Urban Sadhu Exploration January 2024
PSY 2.33 vitarka-bādhane pratipakṣa-bhāvanam
Meaning: When oppressed by negative thoughts, feelings, and emotions, cultivate the opposite: positive and uplifting thoughts, feelings, and emotions. – Austin Sanderson
Anger is not useful if expressed as a negative emotional state that is typically associated with hostile thoughts, physiological unrest, and maladaptive behaviors (inability to adjust to situations). Anger can lead to inappropriate and harmful acts toward ourselves and others if this negative emotion festers and goes unmanaged. Anger can be a useful emotion if it is expressed appropriately as part of the “flight, fight, or freeze” reflexes that may arise when our lives are threatened. However, this positive expression is not the kind of anger most of us are trying to overcome in our lives.
Everyone experiences anger, and most anger is generally short-lived. But in today’s culture of social media, seemingly constant conflicts and partisan politics, many people today live in a chronic state of anger – anger that is endless. The long-term physical effects of holding onto anger can be both physically and mentally damaging.
A study published by the American Psychological Association (2019) found that carrying anger into old age is associated with higher levels of inflammation and chronic illness. “We found that experiencing anger daily was related to higher levels of inflammation and chronic illness for people 80 years old and older, but not for younger seniors,” said study co-author Carsten Wrosch, PhD, of Concordia University. The study also found that anger in the elderly was more damaging than loneliness. Another study performed at the Department of Neurology, University of Lübeck, Germany (2021) found that anger reduces our ability to see things from other people’s perspectives. In everyday life, being angry is often associated with irrational decision making – saying things one regrets later and being unable or unwilling to empathize with others.
Experts agree that how we deal with anger is a learned behavior, assuming that it is not stemming from bipolar disorder or any other mental illness. No one is born with chronic anger issues. Rather, chronic anger itself and aggressive responses to anger are both learned behaviors, according to Dr. Harry Mills in a 2005 article on “The Health Cost of Anger.” As children, we learn by copying the behavior of people around us. Anger often runs in families. Frequently, people can think back to parents, grandparents, and other extended family and how they expressed anger. As children we imitate the people around us and often carry this dysfunctional behavior into adulthood.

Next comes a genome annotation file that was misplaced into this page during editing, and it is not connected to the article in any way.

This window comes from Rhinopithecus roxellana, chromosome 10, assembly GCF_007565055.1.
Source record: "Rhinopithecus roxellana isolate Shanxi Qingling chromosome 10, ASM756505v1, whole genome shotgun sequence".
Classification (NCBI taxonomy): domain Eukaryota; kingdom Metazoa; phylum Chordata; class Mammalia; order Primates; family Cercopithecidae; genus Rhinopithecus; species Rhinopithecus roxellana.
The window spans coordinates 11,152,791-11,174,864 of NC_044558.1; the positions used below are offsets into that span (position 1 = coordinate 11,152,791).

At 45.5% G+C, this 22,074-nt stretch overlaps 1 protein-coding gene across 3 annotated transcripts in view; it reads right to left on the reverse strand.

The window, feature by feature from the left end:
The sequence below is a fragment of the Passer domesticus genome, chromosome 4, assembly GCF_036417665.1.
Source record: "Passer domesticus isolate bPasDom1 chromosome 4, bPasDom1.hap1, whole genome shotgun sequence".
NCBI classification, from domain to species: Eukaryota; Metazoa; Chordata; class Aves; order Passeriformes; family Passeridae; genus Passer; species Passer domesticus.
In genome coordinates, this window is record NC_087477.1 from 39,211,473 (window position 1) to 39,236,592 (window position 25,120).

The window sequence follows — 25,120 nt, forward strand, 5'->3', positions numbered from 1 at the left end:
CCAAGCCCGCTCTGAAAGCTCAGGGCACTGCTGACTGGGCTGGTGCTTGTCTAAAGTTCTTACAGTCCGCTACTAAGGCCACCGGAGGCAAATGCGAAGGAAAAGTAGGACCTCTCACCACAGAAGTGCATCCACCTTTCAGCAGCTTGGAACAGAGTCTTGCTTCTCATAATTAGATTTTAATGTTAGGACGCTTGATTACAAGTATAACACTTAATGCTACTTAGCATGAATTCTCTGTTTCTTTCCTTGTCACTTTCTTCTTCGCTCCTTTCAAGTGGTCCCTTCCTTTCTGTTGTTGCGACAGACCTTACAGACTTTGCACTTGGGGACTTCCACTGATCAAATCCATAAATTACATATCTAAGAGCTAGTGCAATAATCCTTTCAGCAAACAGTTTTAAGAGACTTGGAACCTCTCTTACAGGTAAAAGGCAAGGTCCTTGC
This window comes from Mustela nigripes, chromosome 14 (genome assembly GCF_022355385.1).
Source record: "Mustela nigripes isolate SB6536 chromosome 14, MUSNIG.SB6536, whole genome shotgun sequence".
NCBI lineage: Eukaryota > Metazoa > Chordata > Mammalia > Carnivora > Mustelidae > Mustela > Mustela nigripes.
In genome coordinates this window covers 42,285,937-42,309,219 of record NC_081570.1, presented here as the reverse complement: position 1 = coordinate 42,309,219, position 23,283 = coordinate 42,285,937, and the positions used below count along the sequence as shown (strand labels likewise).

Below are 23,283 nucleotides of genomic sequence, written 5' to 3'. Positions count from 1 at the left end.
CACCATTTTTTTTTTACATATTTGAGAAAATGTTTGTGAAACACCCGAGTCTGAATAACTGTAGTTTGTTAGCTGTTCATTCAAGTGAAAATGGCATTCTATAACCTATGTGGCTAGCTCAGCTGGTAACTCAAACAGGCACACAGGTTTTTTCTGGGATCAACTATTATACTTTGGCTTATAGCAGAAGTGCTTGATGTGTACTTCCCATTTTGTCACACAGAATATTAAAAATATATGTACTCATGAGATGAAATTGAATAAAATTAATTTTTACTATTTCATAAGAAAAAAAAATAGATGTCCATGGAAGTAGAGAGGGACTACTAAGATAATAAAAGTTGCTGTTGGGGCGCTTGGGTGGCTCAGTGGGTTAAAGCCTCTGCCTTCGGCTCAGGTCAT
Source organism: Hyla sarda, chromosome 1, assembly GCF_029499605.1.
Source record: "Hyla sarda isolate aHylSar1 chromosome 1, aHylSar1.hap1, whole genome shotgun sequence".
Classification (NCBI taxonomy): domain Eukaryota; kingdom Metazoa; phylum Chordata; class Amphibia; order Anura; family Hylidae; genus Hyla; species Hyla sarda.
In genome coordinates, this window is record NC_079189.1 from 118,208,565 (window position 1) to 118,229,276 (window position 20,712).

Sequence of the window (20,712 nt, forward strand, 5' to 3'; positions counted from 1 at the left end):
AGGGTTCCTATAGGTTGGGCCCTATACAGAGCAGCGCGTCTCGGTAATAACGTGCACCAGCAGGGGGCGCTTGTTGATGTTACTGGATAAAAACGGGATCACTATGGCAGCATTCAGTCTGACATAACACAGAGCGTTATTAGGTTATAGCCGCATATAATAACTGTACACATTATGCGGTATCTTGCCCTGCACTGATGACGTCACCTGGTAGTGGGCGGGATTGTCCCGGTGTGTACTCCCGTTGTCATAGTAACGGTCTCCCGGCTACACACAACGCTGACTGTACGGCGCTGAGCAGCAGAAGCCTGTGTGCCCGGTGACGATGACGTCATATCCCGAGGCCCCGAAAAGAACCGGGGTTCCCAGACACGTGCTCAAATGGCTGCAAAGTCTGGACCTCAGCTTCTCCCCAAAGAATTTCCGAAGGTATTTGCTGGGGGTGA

The good news is that any learned negative behavior – such as anger and violent reactions to anger – can also be unlearned. The key is to first take control of the situation, your mind and its thoughts. In the Yoga Sutras of Patañjali, in Chapter 1.2 he states, yogaḥ citta-vṛtti-nirodhaḥ, which means that to start the process of yoga one must end the “fluctuations” or “storms” of the mind (anger would be one of the types of “storms” he is speaking of). In Chapter 2.33 he goes on to suggest that when negative emotions and thoughts start to arise, we should think and focus on the opposite. He is telling us that we can shift from being an angry person to one of compassion and unconditional love, a peaceful being. The key here is to recognize that we have a choice in our thoughts, feelings, and actions.
Reappraisal of the mind’s negative thoughts and feelings is not about suppression or avoiding negative thoughts, feelings, or actions. Rather it is about checking in, evaluating them, and changing the negative outlook to something more positive, uplifting, and productive. This antithesis of thought patterns is a way of letting go of a paradigm that keep us from yoga, (anger is a klesha, or block in our path to yoga) . Letting go is the key to freeing oneself from excessive anger. Our modern competitive goal-oriented culture focuses on control. Anger is a tactic of controlling a situation and controlling others. Our society rarely teaches us the art of letting go. But by letting go, you will actually gain control over yourself and your mind! Realize that the efforts you make to control others are all in vain. When you become aware of excessive anger within your thought process, you can begin a different dialogue within: “I don’t need this feeling of anger to control this person or situation. Anger is not who I am, I am the master of this feeling of anger, my true nature is that of compassion, unconditional love, supreme happiness, and bliss. I am letting go of anger. I am not an angry person; I am letting go of anger.”
Austin Sanderson – Urban Sadhu